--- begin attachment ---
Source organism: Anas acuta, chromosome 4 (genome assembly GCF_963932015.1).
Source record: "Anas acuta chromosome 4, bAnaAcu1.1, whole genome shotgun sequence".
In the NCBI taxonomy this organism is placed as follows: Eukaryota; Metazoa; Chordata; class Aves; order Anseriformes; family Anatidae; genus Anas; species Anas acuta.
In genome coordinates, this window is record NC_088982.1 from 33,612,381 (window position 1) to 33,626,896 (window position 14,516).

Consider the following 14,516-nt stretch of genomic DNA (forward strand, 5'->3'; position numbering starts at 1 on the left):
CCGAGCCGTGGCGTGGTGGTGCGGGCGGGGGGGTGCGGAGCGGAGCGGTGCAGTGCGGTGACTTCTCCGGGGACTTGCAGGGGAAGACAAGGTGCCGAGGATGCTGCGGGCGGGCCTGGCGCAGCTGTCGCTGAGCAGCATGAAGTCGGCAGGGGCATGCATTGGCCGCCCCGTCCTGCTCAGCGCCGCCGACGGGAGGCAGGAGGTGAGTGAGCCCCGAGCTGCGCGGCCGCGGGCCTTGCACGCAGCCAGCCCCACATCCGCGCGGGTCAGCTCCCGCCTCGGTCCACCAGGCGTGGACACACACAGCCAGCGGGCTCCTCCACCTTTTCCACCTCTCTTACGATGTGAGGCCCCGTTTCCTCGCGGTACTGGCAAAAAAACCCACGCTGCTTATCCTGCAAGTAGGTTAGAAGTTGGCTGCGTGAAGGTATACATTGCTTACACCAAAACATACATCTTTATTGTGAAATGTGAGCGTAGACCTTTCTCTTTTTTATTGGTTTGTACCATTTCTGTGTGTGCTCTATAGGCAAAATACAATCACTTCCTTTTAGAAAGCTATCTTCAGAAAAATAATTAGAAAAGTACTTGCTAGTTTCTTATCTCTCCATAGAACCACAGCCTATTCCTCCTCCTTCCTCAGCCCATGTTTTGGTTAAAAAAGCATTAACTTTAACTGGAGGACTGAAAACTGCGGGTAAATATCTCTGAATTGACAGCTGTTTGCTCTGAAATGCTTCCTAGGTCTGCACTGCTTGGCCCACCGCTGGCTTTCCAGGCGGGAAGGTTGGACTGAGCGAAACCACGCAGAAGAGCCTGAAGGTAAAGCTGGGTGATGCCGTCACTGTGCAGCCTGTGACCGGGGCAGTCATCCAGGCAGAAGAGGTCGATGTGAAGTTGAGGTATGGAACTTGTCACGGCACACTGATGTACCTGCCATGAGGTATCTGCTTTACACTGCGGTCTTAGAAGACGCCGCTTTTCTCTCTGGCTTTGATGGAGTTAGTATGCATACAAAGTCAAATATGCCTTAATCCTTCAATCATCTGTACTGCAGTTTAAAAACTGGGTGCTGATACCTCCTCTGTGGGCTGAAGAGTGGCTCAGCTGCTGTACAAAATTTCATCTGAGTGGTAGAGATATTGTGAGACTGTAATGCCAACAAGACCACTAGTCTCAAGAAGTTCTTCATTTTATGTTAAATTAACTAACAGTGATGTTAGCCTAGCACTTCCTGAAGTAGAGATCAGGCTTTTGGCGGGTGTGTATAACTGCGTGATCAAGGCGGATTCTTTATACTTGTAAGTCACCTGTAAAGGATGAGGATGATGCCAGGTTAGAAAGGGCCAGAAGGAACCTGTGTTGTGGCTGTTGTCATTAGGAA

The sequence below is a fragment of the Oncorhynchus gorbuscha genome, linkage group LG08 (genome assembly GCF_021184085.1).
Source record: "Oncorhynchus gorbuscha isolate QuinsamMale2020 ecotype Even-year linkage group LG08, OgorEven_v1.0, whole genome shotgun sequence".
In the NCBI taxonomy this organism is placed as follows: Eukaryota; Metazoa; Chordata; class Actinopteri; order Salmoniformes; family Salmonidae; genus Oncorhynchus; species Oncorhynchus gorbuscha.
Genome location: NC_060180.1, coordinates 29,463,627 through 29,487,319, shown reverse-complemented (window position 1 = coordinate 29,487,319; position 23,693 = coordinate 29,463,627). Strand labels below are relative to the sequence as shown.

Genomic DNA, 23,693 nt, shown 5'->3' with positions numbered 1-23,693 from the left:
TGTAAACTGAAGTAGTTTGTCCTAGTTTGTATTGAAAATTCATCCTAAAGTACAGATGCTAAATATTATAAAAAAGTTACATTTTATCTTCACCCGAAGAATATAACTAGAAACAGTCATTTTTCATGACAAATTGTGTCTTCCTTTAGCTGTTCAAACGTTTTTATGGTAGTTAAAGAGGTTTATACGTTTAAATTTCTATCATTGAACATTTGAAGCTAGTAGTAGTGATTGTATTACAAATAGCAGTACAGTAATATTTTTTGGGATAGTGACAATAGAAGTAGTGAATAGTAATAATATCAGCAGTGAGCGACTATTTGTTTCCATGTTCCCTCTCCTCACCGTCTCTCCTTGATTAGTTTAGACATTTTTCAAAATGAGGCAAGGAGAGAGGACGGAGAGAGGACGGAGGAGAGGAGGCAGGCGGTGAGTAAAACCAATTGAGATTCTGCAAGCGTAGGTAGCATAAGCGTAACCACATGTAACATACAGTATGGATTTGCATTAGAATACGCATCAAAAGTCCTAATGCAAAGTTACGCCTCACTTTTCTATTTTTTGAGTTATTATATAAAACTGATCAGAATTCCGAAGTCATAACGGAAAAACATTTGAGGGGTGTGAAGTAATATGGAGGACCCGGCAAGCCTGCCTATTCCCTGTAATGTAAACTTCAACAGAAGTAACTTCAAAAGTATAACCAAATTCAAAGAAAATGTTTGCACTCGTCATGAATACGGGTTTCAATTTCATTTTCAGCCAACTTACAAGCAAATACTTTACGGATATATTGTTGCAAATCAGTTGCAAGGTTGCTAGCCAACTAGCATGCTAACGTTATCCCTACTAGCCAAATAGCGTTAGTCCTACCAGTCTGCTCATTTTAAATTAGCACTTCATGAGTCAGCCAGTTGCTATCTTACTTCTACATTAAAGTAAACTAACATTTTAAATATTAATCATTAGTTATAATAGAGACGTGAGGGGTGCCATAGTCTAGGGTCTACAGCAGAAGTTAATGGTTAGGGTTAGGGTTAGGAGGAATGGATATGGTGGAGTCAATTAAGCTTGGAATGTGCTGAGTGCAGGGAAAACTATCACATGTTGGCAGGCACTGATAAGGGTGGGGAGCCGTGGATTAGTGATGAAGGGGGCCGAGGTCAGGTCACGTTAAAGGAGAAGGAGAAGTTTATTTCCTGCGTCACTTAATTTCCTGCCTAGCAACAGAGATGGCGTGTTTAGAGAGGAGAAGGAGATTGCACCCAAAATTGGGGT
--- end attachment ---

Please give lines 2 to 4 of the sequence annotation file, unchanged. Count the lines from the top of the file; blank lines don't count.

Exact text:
Source record: "Anas acuta chromosome 4, bAnaAcu1.1, whole genome shotgun sequence".
In the NCBI taxonomy this organism is placed as follows: Eukaryota; Metazoa; Chordata; class Aves; order Anseriformes; family Anatidae; genus Anas; species Anas acuta.
In genome coordinates, this window is record NC_088982.1 from 33,612,381 (window position 1) to 33,626,896 (window position 14,516).